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A major role for common genetic variation in anxiety disorders

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Kirstin Purves, Jonathan Richard Iain Coleman, Sandra Melanie Meier, Christopher David Rayner, Katrina Alice Southworth Davis, Rosa Cheesman, Marie Bækvad-Hansen, Anders D Børglum, Shing Wan Choi, Juergen Deckert, Héléna Alexandra Gaspar, Jonas Bybjerg-Grauholm, John M. Hettema, Matthew Hugo Hotopf, David M. Hougaard, Christopher Huebel, Carol Kan, Andrew M. McIntosh, Ole Mors, Preben Bo Mortensen & 6 more Merete Nordentoft, Thomas Werge, Kristin K. Nicodemus, Manuel Mattheisen, Gerome Daniel Breen, Thalia Catherine Eley

Original languageEnglish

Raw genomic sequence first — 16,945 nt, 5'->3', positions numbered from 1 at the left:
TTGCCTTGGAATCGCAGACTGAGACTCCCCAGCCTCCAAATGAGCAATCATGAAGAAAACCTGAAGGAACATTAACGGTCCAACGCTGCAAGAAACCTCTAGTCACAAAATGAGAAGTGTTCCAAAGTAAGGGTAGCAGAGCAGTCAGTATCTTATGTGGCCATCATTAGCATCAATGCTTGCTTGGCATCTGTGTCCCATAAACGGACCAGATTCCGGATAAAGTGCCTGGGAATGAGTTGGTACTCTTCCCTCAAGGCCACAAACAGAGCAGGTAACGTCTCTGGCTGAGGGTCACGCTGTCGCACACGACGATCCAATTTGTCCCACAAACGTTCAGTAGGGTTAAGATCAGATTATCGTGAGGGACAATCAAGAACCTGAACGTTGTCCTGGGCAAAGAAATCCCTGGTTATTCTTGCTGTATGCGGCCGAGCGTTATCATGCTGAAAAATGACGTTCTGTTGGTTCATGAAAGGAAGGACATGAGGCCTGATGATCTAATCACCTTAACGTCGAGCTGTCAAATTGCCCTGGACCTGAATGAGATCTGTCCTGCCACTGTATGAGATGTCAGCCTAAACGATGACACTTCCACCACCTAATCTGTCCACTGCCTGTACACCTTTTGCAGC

JournalMolecular Psychiatry
Early online date20 Nov 2019
DOIs
Publication statusE-pub ahead of print - 20 Nov 2019

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Abstract

Anxiety disorders are common, complex psychiatric disorders with twin heritabilities of 30-60%. We conducted a genome-wide association study of Lifetime Anxiety Disorder (n = 83 565) and an additional Current Anxiety Symptoms (n= 77 125) analysis. The liability scale common variant heritability estimate for Lifetime Anxiety Disorder was 26%, and for Current Anxiety Symptoms was 31%. Five novel genome-wide significant loci were identified including an intergenic region on chromosome 9 that has previously been associated with neuroticism, and a locus overlapping the BDNF receptor gene, NTRK2. Anxiety showed significant genetic correlations with depression and insomnia as well as coronary artery disease, mirroring findings from epidemiological studies. We conclude that common genetic variation accounts for a substantive proportion of the genetic architecture underlying anxiety.

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